Anorexia nervosa is characterized by persistent caloric intake restriction leading to significantly low body weight, a distorted body image, and an intense fear of gaining weight or becoming fat. Subtypes include restricting type (no binge eating or purging behaviors) and binge eating/purging type (purging with or without binging). The differentiating factor between bulimia nervosa and the purging subtype of anorexia nervosa is BMI. Because both purging and laxative abuse are ineffective in removing calories (although they may cause loss of water weight), patients with bulimia nervosa tend to be normal weight to slightly overweight, as seen in this patient. Conversely, the diagnostic criteria for anorexia require that the patient be underweight, generally with a BMI less than 18.5. Menstrual irregularities occur in both anorexia nervosa and bulimia nervosa and are present in approximately one half to one third of patients with bulimia. Although amenorrhea previously was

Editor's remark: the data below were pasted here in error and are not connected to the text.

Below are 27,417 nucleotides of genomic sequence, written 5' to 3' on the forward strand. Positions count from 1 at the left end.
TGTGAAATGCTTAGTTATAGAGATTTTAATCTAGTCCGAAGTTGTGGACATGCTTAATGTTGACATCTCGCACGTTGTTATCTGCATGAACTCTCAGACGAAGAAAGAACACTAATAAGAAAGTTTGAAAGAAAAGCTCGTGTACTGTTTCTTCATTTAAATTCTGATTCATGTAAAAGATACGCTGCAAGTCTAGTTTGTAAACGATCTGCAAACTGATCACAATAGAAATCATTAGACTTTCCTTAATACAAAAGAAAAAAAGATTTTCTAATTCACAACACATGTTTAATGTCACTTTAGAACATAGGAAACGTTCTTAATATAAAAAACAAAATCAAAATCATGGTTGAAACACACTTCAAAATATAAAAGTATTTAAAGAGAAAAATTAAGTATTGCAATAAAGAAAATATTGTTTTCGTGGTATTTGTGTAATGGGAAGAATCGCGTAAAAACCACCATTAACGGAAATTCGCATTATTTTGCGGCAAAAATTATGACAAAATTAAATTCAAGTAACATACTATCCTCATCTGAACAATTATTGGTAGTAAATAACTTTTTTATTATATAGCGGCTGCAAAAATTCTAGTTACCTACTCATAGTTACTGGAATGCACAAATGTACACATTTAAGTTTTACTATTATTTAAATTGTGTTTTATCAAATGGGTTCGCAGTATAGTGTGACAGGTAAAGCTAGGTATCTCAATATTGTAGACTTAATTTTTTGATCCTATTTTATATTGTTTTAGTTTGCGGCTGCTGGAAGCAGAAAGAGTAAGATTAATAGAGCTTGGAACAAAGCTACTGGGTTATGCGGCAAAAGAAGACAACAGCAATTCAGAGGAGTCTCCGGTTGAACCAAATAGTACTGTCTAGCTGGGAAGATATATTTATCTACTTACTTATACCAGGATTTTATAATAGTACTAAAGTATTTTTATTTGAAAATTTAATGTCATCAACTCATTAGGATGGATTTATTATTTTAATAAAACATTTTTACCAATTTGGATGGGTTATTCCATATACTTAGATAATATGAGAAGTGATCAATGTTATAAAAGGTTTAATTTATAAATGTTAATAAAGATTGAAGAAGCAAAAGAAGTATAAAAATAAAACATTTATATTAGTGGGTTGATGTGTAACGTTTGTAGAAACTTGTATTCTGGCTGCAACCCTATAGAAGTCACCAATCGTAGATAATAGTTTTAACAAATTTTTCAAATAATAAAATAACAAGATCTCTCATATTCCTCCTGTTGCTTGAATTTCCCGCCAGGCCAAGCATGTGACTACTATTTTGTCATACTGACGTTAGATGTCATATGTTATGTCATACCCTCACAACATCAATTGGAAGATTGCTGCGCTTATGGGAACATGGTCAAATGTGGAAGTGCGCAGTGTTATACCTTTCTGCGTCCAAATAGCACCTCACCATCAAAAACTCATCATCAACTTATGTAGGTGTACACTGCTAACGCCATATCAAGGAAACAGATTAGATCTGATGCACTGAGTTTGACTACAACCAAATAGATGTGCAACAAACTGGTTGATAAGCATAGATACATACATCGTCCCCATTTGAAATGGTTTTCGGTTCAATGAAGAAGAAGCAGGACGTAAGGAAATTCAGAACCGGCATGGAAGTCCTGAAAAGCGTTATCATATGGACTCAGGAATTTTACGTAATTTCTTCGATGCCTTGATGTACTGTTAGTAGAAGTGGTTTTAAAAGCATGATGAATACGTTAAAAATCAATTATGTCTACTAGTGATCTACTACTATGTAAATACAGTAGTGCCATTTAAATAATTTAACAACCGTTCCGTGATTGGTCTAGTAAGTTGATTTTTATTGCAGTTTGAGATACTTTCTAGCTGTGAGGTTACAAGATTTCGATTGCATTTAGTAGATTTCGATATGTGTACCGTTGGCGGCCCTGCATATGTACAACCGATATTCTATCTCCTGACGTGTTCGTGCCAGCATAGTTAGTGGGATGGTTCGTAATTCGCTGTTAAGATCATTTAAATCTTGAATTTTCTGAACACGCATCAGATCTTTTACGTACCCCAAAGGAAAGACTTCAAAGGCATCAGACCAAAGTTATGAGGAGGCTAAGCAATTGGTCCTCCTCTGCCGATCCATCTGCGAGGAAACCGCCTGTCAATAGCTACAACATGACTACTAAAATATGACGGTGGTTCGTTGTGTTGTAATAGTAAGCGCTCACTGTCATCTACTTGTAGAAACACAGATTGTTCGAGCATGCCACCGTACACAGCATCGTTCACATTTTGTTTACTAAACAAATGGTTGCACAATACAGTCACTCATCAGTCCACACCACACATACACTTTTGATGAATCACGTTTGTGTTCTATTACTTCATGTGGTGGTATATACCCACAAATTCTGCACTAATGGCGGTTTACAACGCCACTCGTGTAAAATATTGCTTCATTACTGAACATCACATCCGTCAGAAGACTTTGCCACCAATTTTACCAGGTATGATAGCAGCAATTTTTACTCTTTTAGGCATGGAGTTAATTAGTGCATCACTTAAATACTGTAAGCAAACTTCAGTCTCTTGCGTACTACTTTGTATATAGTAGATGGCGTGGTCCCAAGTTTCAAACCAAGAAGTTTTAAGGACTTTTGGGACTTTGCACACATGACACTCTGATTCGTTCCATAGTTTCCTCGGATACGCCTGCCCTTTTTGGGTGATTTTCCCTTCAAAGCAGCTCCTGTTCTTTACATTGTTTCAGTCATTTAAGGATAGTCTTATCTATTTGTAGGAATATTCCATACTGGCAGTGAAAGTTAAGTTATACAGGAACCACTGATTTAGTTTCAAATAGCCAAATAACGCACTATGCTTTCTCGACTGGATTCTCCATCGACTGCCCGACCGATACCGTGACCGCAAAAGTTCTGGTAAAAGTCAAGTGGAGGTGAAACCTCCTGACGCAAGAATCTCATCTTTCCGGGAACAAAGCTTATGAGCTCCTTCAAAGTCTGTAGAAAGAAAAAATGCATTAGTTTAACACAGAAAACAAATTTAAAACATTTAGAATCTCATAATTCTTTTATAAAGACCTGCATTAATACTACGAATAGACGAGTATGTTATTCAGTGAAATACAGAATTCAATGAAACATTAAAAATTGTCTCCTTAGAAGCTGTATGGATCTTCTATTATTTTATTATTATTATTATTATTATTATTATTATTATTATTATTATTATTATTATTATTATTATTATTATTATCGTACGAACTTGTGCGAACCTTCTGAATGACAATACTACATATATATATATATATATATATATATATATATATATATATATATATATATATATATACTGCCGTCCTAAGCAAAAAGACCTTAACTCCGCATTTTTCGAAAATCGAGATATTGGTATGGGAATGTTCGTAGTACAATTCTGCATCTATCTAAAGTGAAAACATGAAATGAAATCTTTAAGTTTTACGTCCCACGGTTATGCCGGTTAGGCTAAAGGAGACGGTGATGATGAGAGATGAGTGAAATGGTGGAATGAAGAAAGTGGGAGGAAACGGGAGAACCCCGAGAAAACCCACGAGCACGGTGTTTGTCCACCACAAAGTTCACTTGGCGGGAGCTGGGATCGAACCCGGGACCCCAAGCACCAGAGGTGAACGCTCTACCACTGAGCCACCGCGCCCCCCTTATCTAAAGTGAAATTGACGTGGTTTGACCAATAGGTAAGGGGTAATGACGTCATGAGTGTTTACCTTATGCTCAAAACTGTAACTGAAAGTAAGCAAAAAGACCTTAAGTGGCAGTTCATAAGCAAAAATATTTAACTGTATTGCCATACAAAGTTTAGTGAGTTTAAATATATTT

a requirement for the diagnosis of anorexia nervosa, it has been removed from the diagnostic criteria in the DSM-5. Many experts consider anorexia nervosa and bulimia nervosa as a continuum, as one condition often develops from the other.